A couple of people indicated they were interested in what I thought about the question of gender identity in TNIV, so I'll sum it up here. After reading the article, I haven't really changed my mind on the issue. And, in some respects, I think both camps are right. Many people find that gender-specific language in the original text is incompatible with common language usage because while it might be clear that the gender-specific language in the original text was being used in a generic way, the generic aspect may be lost in a gender-specific translation. On the other hand, when translating some passages to be gender-neutral, the translations often lose the specific individuality that was intended in the original. The discussions in the article do a much better job of explaining this than my little summary here.
The problem is that any translation is imprecise -- if you attempt to do a word-for-word translation, you'll lose some of the intended meaning. If you attempt to do a meaning-for-meaning translation, you'll probably miss at least some of the nuances, if not the main point. So if you really want to study the text, it's best to do it in the original language (Greek, Aramaic, and Hebrew in this case). Since I don't know those languages, I'm happy that there are a variety of English translations that I can use in my studies. When I look at a passage in various translations, I get an idea of what different translators were wrestling with. And what I'm most thankful for are footnotes. That's where the translators get a chance to explain themselves, as it were.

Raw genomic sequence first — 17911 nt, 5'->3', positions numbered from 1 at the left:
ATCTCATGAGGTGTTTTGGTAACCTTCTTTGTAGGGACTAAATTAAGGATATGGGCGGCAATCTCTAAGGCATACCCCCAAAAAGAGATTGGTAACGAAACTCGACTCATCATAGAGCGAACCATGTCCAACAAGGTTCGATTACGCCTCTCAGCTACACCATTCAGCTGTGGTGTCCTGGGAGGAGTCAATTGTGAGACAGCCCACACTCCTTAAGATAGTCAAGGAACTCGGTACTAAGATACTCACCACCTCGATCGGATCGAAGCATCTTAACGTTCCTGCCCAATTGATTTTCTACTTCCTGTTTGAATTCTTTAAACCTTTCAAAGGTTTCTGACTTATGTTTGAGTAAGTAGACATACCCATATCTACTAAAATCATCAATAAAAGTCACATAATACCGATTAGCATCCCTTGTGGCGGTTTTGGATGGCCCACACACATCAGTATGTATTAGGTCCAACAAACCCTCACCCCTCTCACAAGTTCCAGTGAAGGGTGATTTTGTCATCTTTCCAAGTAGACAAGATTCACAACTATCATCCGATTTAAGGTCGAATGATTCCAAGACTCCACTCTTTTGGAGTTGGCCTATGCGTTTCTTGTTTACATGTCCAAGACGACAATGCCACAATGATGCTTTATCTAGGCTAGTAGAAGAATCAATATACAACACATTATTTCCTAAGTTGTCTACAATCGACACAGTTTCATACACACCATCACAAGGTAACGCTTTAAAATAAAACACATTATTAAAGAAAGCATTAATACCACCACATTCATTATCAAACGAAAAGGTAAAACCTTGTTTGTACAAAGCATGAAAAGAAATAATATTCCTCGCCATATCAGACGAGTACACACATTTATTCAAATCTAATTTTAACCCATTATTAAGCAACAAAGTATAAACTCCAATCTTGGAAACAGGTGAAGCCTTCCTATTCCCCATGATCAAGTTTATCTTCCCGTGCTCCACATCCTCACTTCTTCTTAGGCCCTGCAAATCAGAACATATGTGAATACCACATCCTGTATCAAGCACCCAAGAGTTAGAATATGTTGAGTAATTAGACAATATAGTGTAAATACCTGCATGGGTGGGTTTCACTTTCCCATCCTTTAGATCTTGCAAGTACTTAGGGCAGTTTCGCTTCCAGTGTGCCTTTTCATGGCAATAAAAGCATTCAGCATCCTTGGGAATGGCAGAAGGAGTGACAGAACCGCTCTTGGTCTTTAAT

From what I've seen of the TNIV, I'm not very impressed. To me, it seems that the question of gender identity caused the TNIV to mis-translate more passages than not. I'm still not very excited about the TNIV, but will probably pick up a copy at some point to add to my library.
FWIW, I generally prefer the NASB for my general-purpose Bible. But I usually teach my Sunday School classes out of the NIV, since most of the people in the class have an NIV.